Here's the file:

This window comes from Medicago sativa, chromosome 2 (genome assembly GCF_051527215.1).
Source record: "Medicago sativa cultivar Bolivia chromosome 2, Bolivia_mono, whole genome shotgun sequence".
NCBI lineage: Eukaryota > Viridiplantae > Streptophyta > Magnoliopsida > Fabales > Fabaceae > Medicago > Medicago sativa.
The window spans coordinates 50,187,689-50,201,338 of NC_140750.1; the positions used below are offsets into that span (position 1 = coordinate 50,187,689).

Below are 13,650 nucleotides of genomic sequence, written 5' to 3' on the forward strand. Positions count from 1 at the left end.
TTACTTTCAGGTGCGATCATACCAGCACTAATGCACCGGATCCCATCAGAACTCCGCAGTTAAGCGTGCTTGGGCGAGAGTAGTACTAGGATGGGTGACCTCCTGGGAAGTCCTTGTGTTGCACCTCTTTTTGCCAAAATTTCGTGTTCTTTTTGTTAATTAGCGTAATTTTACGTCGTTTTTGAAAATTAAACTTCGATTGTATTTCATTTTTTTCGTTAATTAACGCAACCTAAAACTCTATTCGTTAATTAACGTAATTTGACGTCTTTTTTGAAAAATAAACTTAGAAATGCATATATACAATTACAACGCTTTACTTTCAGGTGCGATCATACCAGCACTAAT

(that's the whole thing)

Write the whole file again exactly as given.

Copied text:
This window comes from Medicago sativa, chromosome 2 (genome assembly GCF_051527215.1).
Source record: "Medicago sativa cultivar Bolivia chromosome 2, Bolivia_mono, whole genome shotgun sequence".
NCBI lineage: Eukaryota > Viridiplantae > Streptophyta > Magnoliopsida > Fabales > Fabaceae > Medicago > Medicago sativa.
The window spans coordinates 50,187,689-50,201,338 of NC_140750.1; the positions used below are offsets into that span (position 1 = coordinate 50,187,689).

Below are 13,650 nucleotides of genomic sequence, written 5' to 3' on the forward strand. Positions count from 1 at the left end.
TTACTTTCAGGTGCGATCATACCAGCACTAATGCACCGGATCCCATCAGAACTCCGCAGTTAAGCGTGCTTGGGCGAGAGTAGTACTAGGATGGGTGACCTCCTGGGAAGTCCTTGTGTTGCACCTCTTTTTGCCAAAATTTCGTGTTCTTTTTGTTAATTAGCGTAATTTTACGTCGTTTTTGAAAATTAAACTTCGATTGTATTTCATTTTTTTCGTTAATTAACGCAACCTAAAACTCTATTCGTTAATTAACGTAATTTGACGTCTTTTTTGAAAAATAAACTTAGAAATGCATATATACAATTACAACGCTTTACTTTCAGGTGCGATCATACCAGCACTAAT